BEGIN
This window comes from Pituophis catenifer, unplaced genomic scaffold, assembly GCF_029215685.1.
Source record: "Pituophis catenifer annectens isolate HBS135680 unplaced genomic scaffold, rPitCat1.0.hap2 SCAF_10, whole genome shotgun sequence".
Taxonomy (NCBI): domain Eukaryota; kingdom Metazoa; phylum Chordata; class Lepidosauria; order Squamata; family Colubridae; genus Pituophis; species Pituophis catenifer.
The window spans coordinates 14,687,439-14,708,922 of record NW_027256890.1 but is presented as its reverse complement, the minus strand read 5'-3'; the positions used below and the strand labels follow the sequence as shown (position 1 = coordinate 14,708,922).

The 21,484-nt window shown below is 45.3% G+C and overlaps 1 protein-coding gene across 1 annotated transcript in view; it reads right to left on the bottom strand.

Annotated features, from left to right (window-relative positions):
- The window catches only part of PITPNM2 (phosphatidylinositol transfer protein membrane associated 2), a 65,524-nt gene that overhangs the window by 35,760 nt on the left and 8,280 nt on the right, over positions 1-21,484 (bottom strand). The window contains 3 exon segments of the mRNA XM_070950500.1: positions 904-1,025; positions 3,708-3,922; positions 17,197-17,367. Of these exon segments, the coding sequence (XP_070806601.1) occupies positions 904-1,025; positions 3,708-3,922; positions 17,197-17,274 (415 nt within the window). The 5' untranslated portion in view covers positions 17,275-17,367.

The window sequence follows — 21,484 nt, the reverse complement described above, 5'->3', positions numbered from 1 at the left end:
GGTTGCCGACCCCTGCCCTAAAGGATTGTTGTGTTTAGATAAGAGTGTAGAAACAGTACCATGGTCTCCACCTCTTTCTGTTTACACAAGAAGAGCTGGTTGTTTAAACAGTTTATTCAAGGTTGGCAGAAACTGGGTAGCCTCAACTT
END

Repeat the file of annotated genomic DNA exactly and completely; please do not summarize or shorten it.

This window comes from Pituophis catenifer, unplaced genomic scaffold, assembly GCF_029215685.1.
Source record: "Pituophis catenifer annectens isolate HBS135680 unplaced genomic scaffold, rPitCat1.0.hap2 SCAF_10, whole genome shotgun sequence".
Taxonomy (NCBI): domain Eukaryota; kingdom Metazoa; phylum Chordata; class Lepidosauria; order Squamata; family Colubridae; genus Pituophis; species Pituophis catenifer.
The window spans coordinates 14,687,439-14,708,922 of record NW_027256890.1 but is presented as its reverse complement, the minus strand read 5'-3'; the positions used below and the strand labels follow the sequence as shown (position 1 = coordinate 14,708,922).

The 21,484-nt window shown below is 45.3% G+C and overlaps 1 protein-coding gene across 1 annotated transcript in view; it reads right to left on the bottom strand.

Annotated features, from left to right (window-relative positions):
- The window catches only part of PITPNM2 (phosphatidylinositol transfer protein membrane associated 2), a 65,524-nt gene that overhangs the window by 35,760 nt on the left and 8,280 nt on the right, over positions 1-21,484 (bottom strand). The window contains 3 exon segments of the mRNA XM_070950500.1: positions 904-1,025; positions 3,708-3,922; positions 17,197-17,367. Of these exon segments, the coding sequence (XP_070806601.1) occupies positions 904-1,025; positions 3,708-3,922; positions 17,197-17,274 (415 nt within the window). The 5' untranslated portion in view covers positions 17,275-17,367.

The window sequence follows — 21,484 nt, the reverse complement described above, 5'->3', positions numbered from 1 at the left end:
GGTTGCCGACCCCTGCCCTAAAGGATTGTTGTGTTTAGATAAGAGTGTAGAAACAGTACCATGGTCTCCACCTCTTTCTGTTTACACAAGAAGAGCTGGTTGTTTAAACAGTTTATTCAAGGTTGGCAGAAACTGGGTAGCCTCAACTT